Our stewardship efforts are rooted in a passage from 2 Corinthians that says “Each of you must give as you have made up your mind, not reluctantly or under compulsion, for God loves a cheerful giver.” Let’s start with the first part of that sentence: Each of you must give as you have made up your mind. Giving is something that we need to actually think about, as it doesn’t always come naturally. You should have received a stewardship packet in the mail this week, and if you didn’t, there are pledge cards near your seat. But before you fill that pledge card out, the Stewardship Committee asks that you give it some thought and prayer. And in addition to the pledge card, we hope that you’ll fill out a gratitude card. No need to put your name on those cards, but think about a recent moment of gratitude. Think about a recent example of God’s grace and love that you’ve noticed. Then consider your pledge to church – remembering that everything comes from God and is in God.
There is a reason why we don’t do “donation drives” in the church, instead we do Stewardship. A steward is a person who holds a gift in trust for someone else. Your life, your skills, your income, those all belong to God. Yes, many of us have worked hard to get to places we are today. But just as God reminded Job, we did not create the world, nor did we create ourselves. Today, as we celebrate St. Luke and our parish, think about the ways in which we are stewards of God’s mission. As Jesus proclaimed the Good News in today’s reading, God brings good news to the poor, release to the captives, sight to the blind, freedom to the oppressed. And this work happens at St. Luke’s. Here, God’s love is proclaimed, Habitat houses are built, children and youth learn about God, community is formed, Sacraments are celebrated, the Word is proclaimed, forgiveness and reconciliation happen, peace and healing are prayed for, and the Gospel is made known. That work excites me, and I hope it does you, too. You are a steward of God’s mission, and this stewardship effort is your invitation to join more fully into this good work.
The passage then says that we should give without being reluctant or under compulsion. I don’t do guilt. I don’t do shame. And I don’t do pandering. And I’m truly sorry if any of you have ever experienced stewardship as anything other than a wonderful opportunity to join in God’s work at the church. Giving isn’t about “shoulds.” I want you to give, and to give generously, because you have experienced the grace of God and want to respond faithfully. I want you to give because you want St. Luke’s to grow in the area of Christian Formation for our young people. I want you to give to St. Luke’s because you think that St. Luke’s is doing the work of God and you want to be a part of that. I want you to give so that you have control over your money instead of your money having control over you. But I don’t want you to give because you feel guilty, or because you want to buy your seat in the Kingdom, or because someone shamed you into it.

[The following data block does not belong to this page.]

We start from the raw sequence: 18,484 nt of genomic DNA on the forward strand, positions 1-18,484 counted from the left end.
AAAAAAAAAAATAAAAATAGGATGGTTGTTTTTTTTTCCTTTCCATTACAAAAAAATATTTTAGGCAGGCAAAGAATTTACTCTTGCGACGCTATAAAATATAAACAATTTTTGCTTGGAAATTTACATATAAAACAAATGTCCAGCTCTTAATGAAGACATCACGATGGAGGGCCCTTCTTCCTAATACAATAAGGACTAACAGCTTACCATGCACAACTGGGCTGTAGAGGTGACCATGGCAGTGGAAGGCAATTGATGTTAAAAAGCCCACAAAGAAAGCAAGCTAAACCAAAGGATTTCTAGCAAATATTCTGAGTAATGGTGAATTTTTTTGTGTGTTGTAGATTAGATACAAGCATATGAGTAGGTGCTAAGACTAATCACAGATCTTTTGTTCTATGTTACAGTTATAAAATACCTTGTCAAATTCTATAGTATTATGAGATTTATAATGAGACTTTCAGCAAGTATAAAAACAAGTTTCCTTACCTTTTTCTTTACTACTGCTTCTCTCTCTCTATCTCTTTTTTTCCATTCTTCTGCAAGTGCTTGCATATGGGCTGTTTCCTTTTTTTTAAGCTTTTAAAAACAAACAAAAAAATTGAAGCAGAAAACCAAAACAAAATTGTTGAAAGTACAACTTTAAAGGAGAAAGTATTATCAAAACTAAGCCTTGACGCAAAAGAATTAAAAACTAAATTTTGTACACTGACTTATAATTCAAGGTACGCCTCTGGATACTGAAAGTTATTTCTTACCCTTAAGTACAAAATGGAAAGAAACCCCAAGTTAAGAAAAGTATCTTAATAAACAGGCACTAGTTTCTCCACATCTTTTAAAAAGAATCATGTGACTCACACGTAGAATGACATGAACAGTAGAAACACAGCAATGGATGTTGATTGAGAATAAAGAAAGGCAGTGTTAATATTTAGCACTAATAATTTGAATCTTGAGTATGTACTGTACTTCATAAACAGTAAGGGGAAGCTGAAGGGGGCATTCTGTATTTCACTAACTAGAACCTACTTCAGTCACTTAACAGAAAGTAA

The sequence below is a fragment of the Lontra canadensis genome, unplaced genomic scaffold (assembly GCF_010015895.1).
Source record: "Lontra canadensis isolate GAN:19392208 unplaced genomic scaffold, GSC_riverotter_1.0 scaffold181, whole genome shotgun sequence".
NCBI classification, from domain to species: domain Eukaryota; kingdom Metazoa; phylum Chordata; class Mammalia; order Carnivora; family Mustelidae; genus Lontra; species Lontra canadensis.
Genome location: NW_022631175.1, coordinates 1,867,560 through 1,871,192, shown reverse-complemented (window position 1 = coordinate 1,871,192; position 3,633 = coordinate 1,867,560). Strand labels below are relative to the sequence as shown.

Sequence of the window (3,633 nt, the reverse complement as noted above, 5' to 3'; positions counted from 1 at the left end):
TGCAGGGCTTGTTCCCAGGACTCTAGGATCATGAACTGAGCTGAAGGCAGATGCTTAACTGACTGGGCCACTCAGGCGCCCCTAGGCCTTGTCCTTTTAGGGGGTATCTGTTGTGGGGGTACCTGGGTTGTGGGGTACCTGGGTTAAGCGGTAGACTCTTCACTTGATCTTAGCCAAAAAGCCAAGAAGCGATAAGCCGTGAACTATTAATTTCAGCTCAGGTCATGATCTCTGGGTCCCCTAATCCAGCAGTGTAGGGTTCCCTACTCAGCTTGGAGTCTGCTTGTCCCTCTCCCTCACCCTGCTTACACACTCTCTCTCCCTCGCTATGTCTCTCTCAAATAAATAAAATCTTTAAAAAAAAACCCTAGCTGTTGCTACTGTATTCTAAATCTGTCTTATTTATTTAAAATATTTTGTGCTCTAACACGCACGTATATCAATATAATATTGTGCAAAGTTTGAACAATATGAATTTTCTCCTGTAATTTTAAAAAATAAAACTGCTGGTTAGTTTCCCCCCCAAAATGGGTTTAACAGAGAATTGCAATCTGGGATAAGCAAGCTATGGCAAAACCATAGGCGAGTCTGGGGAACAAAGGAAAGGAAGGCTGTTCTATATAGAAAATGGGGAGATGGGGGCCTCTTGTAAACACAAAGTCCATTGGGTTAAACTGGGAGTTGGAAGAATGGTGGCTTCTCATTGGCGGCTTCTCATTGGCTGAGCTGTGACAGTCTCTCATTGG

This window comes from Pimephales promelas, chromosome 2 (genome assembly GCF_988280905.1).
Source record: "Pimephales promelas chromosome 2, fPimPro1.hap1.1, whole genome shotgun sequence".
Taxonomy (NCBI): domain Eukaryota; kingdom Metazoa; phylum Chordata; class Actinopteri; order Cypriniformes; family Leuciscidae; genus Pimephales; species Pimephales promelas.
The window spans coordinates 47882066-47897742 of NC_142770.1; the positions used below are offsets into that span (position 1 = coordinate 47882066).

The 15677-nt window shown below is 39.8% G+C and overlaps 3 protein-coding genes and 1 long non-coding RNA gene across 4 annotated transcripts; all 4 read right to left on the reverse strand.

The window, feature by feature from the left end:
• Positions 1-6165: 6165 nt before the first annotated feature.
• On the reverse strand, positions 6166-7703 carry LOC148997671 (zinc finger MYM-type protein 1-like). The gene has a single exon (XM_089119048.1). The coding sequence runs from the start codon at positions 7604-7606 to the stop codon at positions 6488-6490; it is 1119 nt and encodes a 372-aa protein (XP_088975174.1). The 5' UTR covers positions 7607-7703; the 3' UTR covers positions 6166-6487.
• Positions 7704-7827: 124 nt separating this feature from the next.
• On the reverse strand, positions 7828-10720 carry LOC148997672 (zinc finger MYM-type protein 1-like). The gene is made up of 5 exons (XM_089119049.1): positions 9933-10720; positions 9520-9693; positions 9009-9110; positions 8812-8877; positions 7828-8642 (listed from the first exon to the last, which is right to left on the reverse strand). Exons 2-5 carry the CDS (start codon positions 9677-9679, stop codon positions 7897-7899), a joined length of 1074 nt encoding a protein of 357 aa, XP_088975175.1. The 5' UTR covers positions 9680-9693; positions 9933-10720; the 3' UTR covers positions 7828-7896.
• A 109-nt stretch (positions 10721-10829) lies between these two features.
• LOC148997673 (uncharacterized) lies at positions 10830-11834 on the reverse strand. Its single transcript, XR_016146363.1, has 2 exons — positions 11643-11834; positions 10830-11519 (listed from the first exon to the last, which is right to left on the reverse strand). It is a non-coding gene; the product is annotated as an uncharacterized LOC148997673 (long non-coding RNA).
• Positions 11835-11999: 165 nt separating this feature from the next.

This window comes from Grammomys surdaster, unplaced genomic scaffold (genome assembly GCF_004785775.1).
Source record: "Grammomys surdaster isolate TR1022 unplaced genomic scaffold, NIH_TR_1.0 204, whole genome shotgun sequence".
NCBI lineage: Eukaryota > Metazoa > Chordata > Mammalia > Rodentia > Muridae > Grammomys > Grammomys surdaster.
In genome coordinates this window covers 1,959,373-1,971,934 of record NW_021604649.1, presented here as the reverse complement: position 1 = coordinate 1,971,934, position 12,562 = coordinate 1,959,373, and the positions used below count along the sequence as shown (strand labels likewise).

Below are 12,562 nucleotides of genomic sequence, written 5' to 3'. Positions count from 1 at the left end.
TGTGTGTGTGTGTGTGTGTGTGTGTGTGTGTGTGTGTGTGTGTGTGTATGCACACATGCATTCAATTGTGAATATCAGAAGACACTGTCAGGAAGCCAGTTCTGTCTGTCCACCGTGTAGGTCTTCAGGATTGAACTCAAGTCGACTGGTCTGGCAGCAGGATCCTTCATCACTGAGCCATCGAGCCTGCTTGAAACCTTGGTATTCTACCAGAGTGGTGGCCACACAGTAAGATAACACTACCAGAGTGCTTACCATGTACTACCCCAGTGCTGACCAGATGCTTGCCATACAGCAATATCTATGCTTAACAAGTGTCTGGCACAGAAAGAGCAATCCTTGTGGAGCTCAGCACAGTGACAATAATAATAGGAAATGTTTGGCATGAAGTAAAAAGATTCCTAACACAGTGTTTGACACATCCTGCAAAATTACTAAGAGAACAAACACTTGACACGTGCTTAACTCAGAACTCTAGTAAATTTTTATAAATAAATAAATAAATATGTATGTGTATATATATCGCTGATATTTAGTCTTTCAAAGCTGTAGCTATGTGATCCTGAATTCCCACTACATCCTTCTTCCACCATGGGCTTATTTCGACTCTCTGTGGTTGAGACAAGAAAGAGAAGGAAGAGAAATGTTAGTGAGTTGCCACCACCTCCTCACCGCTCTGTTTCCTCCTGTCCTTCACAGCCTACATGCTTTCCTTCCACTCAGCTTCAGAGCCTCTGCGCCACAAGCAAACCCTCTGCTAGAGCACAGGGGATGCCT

The passage then says that “God loves a cheerful giver.” Desmond Tutu once said that “Without us, God will not; Without God, we cannot; But with God, together we will.” When you give, you join the work of God in this world. And there is great joy and cheer in this work. When Job seems to be lost in his pain and grief, God comes to him and reminds him that he is not alone or forgotten. There’s a call and response that is often used in some churches – “God is good all the time; and all the time God is good.” And how true that is. There is so much goodness, and hope, and joy in God. Now, Job helps us to redefine this goodness not as being a divine version of Batman, but rather as being with us in our suffering and redeeming us through love. There is great joy in finding the love out of which we were created. There is a reason to be cheerful when we align our mission with the mission of God. When you give out of a sense of gratitude and with a prayer for God’s Kingdom to come on earth as it is in heaven, there is indeed much to be cheerful about.
As we celebrate this feast day of St. Luke’s, let us pray for our parish: Almighty and everliving God, ruler of all things in heaven and earth, hear our prayers for this parish family. We give you thanks for the legacy and future of this holy community, and pray for grace and wisdom to be faithful stewards of this place and in this time. Strengthen the faithful, O Lord, arouse the careless, and restore the penitent. Make us aware of your gracious and loving presence with us. Help us to remember with humility our place in the cosmos and with gratitude our place in your heart. Bless us in our stewardship efforts, that your will might be done at St. Luke’s for the glory of your name and to the benefit of our community. Be with us as we consider our giving, and make us cheerful givers. Grant us all things necessary for our common life, and bring us all to be of one heart and mind within your holy Church; through Jesus Christ our Lord. Amen.

Sunday, October 11, 2015

October 11, 2015 - Proper 23B

In the name of God: Father, Son, and Holy Spirit. Amen.
            As I mentioned last Sunday as we began our exploration of the book of Job, this Biblical book forces us to rethink our assumptions. We’ve skipped over 21 chapters since last week and today we have a speech by Job as our entry into the unfolding story. The premise of the book is that Job is being tested to see whether or not he will ever curse God for all the calamities that have befallen him. Job doesn’t quite curse God, but he does curse the day he was born. And then some of his friends come by to offer him encouragement and advice. Today’s reading is part of Job’s response to one of his friends. The book of Job invites us to go deeper into our faith, but doing so will require rethinking some of the most foundational aspects of our faith.

Sunday, October 4, 2015

October 4, 2015 - Proper 22B

In the name of God- Father, Son, and Holy Spirit. Amen.
            Imagine that you lost everything. You get into an accident on the way to work and your car is totaled. When you get to the office, you find out that you’ve been fired. So you go home, only to see several fire trucks in front of the place where your house used to stand. Tragically, all of your children also died in that fire. Your phone then rings and it’s your doctor calling you with the test results, and it isn’t good news. Then your neighbor comes over to you and says “What did you do to make God so angry at you?” You insist that your actions didn’t warrant such calamities, but everyone around you insists that this is all your fault. The question that haunts you is “Why did this all happen to me?”